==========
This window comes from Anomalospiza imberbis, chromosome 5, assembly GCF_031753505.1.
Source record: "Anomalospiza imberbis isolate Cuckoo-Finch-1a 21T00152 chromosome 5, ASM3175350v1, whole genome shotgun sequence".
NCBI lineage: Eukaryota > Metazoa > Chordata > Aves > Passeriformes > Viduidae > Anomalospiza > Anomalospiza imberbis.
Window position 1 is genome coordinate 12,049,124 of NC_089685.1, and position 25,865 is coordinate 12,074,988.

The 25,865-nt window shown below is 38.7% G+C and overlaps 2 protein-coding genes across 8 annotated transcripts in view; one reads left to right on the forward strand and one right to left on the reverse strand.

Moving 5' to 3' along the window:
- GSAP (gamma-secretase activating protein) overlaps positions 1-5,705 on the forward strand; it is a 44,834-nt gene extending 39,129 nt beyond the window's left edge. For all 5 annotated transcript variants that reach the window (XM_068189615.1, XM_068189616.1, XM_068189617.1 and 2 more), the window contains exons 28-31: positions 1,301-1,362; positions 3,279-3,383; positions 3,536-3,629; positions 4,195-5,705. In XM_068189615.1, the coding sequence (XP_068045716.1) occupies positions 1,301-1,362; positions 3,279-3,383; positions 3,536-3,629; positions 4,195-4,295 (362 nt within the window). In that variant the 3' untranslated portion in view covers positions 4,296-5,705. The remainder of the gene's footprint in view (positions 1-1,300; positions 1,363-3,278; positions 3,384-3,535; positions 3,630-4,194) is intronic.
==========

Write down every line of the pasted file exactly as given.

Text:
This window comes from Anomalospiza imberbis, chromosome 5, assembly GCF_031753505.1.
Source record: "Anomalospiza imberbis isolate Cuckoo-Finch-1a 21T00152 chromosome 5, ASM3175350v1, whole genome shotgun sequence".
NCBI lineage: Eukaryota > Metazoa > Chordata > Aves > Passeriformes > Viduidae > Anomalospiza > Anomalospiza imberbis.
Window position 1 is genome coordinate 12,049,124 of NC_089685.1, and position 25,865 is coordinate 12,074,988.

The 25,865-nt window shown below is 38.7% G+C and overlaps 2 protein-coding genes across 8 annotated transcripts in view; one reads left to right on the forward strand and one right to left on the reverse strand.

Moving 5' to 3' along the window:
- GSAP (gamma-secretase activating protein) overlaps positions 1-5,705 on the forward strand; it is a 44,834-nt gene extending 39,129 nt beyond the window's left edge. For all 5 annotated transcript variants that reach the window (XM_068189615.1, XM_068189616.1, XM_068189617.1 and 2 more), the window contains exons 28-31: positions 1,301-1,362; positions 3,279-3,383; positions 3,536-3,629; positions 4,195-5,705. In XM_068189615.1, the coding sequence (XP_068045716.1) occupies positions 1,301-1,362; positions 3,279-3,383; positions 3,536-3,629; positions 4,195-4,295 (362 nt within the window). In that variant the 3' untranslated portion in view covers positions 4,296-5,705. The remainder of the gene's footprint in view (positions 1-1,300; positions 1,363-3,278; positions 3,384-3,535; positions 3,630-4,194) is intronic.